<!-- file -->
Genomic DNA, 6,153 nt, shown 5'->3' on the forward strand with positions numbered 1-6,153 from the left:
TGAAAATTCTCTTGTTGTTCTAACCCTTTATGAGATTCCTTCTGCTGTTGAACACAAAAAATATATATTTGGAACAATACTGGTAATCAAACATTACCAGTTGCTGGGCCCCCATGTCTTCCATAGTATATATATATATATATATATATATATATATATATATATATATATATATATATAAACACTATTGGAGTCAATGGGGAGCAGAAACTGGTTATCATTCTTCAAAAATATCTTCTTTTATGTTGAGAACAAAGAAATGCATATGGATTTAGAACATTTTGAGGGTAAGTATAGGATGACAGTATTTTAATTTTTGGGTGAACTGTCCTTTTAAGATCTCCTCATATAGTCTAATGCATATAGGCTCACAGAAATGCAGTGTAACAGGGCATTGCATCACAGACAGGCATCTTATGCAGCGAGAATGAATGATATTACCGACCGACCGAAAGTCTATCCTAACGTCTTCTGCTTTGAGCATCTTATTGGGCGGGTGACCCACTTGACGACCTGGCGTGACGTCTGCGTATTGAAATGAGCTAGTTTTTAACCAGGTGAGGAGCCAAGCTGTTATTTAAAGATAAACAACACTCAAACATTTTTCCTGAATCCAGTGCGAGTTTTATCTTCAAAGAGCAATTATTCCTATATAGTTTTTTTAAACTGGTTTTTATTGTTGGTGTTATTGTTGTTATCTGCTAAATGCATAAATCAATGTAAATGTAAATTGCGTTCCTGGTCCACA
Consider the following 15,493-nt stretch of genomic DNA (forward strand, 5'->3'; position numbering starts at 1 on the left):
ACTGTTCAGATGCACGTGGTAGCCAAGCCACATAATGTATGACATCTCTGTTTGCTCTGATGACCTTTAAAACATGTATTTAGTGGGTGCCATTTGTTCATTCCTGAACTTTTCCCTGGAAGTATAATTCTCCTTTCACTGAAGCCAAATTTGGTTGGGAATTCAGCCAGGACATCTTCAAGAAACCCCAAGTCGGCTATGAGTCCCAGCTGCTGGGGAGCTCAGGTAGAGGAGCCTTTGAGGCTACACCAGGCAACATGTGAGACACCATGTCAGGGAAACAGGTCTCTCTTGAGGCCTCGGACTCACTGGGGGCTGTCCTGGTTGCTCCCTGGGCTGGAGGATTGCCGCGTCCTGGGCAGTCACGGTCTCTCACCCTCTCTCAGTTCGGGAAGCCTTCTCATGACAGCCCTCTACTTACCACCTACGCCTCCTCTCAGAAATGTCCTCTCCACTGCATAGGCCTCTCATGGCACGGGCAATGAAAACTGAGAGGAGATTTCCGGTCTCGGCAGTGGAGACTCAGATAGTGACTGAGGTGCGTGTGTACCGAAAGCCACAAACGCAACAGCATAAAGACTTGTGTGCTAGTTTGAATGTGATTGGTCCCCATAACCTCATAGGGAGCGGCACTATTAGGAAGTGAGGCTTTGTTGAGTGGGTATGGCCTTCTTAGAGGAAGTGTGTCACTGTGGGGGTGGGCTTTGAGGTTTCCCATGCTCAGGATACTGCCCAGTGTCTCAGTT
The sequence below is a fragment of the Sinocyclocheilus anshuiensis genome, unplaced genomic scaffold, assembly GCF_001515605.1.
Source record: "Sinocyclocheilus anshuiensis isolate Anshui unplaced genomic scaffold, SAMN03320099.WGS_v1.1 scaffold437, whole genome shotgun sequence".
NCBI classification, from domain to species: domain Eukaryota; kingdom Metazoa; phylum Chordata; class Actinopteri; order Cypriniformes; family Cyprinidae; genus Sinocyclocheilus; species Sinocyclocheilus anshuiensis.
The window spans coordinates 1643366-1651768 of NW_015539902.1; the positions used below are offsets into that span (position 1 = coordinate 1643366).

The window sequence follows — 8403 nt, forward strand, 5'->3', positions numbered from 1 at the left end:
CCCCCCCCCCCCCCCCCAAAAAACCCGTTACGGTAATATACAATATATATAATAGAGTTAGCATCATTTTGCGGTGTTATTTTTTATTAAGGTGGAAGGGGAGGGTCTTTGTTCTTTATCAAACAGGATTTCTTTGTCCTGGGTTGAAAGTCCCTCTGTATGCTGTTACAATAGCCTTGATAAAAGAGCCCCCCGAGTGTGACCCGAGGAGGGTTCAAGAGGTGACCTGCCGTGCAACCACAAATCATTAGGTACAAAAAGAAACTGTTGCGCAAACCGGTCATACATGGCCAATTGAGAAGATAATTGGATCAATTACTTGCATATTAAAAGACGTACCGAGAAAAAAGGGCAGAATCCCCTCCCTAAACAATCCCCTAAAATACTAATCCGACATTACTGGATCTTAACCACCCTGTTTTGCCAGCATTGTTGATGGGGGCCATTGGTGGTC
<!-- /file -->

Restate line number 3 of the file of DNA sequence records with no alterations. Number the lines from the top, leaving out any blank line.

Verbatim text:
Consider the following 15,493-nt stretch of genomic DNA (forward strand, 5'->3'; position numbering starts at 1 on the left):